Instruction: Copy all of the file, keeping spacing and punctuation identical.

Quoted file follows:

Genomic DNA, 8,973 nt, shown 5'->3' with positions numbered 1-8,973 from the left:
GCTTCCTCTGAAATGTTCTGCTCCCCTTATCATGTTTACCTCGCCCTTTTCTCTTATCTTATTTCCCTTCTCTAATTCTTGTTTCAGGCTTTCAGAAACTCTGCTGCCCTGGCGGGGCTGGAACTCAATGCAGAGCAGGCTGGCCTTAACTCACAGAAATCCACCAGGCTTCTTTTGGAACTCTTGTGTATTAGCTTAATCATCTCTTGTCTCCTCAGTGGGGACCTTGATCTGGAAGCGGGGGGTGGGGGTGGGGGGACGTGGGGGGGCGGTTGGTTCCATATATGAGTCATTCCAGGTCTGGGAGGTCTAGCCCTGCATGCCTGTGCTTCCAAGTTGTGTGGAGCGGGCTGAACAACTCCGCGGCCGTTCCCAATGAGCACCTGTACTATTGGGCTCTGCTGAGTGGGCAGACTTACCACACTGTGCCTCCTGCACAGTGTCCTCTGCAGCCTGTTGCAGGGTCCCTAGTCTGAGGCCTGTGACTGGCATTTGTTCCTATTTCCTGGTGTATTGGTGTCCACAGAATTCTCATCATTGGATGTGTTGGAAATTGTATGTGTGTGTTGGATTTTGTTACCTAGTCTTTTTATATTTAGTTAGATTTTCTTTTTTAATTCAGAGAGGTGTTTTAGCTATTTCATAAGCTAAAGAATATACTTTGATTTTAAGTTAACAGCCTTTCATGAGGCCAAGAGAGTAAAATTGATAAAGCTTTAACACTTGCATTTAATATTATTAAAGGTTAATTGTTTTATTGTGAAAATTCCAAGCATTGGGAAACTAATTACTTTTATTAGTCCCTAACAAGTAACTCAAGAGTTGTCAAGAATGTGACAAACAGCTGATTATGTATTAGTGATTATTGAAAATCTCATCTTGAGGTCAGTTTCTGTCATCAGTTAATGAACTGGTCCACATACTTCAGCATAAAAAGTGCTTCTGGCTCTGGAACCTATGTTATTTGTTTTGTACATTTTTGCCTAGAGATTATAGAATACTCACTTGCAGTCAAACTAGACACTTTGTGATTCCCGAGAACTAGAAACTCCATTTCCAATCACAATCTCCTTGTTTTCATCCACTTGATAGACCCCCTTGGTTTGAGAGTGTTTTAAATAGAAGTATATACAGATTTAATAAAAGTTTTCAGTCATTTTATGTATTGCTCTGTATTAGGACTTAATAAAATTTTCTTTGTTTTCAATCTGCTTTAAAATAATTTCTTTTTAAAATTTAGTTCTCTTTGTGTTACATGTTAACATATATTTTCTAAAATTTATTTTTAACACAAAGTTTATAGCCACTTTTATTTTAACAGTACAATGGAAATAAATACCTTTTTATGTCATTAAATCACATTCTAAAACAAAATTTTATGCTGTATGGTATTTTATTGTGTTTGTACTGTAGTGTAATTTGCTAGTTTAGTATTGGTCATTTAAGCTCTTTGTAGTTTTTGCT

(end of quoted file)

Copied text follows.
Genomic DNA, 8,973 nt, shown 5'->3' with positions numbered 1-8,973 from the left:
GCTTCCTCTGAAATGTTCTGCTCCCCTTATCATGTTTACCTCGCCCTTTTCTCTTATCTTATTTCCCTTCTCTAATTCTTGTTTCAGGCTTTCAGAAACTCTGCTGCCCTGGCGGGGCTGGAACTCAATGCAGAGCAGGCTGGCCTTAACTCACAGAAATCCACCAGGCTTCTTTTGGAACTCTTGTGTATTAGCTTAATCATCTCTTGTCTCCTCAGTGGGGACCTTGATCTGGAAGCGGGGGGTGGGGGTGGGGGGACGTGGGGGGGCGGTTGGTTCCATATATGAGTCATTCCAGGTCTGGGAGGTCTAGCCCTGCATGCCTGTGCTTCCAAGTTGTGTGGAGCGGGCTGAACAACTCCGCGGCCGTTCCCAATGAGCACCTGTACTATTGGGCTCTGCTGAGTGGGCAGACTTACCACACTGTGCCTCCTGCACAGTGTCCTCTGCAGCCTGTTGCAGGGTCCCTAGTCTGAGGCCTGTGACTGGCATTTGTTCCTATTTCCTGGTGTATTGGTGTCCACAGAATTCTCATCATTGGATGTGTTGGAAATTGTATGTGTGTGTTGGATTTTGTTACCTAGTCTTTTTATATTTAGTTAGATTTTCTTTTTTAATTCAGAGAGGTGTTTTAGCTATTTCATAAGCTAAAGAATATACTTTGATTTTAAGTTAACAGCCTTTCATGAGGCCAAGAGAGTAAAATTGATAAAGCTTTAACACTTGCATTTAATATTATTAAAGGTTAATTGTTTTATTGTGAAAATTCCAAGCATTGGGAAACTAATTACTTTTATTAGTCCCTAACAAGTAACTCAAGAGTTGTCAAGAATGTGACAAACAGCTGATTATGTATTAGTGATTATTGAAAATCTCATCTTGAGGTCAGTTTCTGTCATCAGTTAATGAACTGGTCCACATACTTCAGCATAAAAAGTGCTTCTGGCTCTGGAACCTATGTTATTTGTTTTGTACATTTTTGCCTAGAGATTATAGAATACTCACTTGCAGTCAAACTAGACACTTTGTGATTCCCGAGAACTAGAAACTCCATTTCCAATCACAATCTCCTTGTTTTCATCCACTTGATAGACCCCCTTGGTTTGAGAGTGTTTTAAATAGAAGTATATACAGATTTAATAAAAGTTTTCAGTCATTTTATGTATTGCTCTGTATTAGGACTTAATAAAATTTTCTTTGTTTTCAATCTGCTTTAAAATAATTTCTTTTTAAAATTTAGTTCTCTTTGTGTTACATGTTAACATATATTTTCTAAAATTTATTTTTAACACAAAGTTTATAGCCACTTTTATTTTAACAGTACAATGGAAATAAATACCTTTTTATGTCATTAAATCACATTCTAAAACAAAATTTTATGCTGTATGGTATTTTATTGTGTTTGTACTGTAGTGTAATTTGCTAGTTTAGTATTGGTCATTTAAGCTCTTTGTAGTTTTTGCT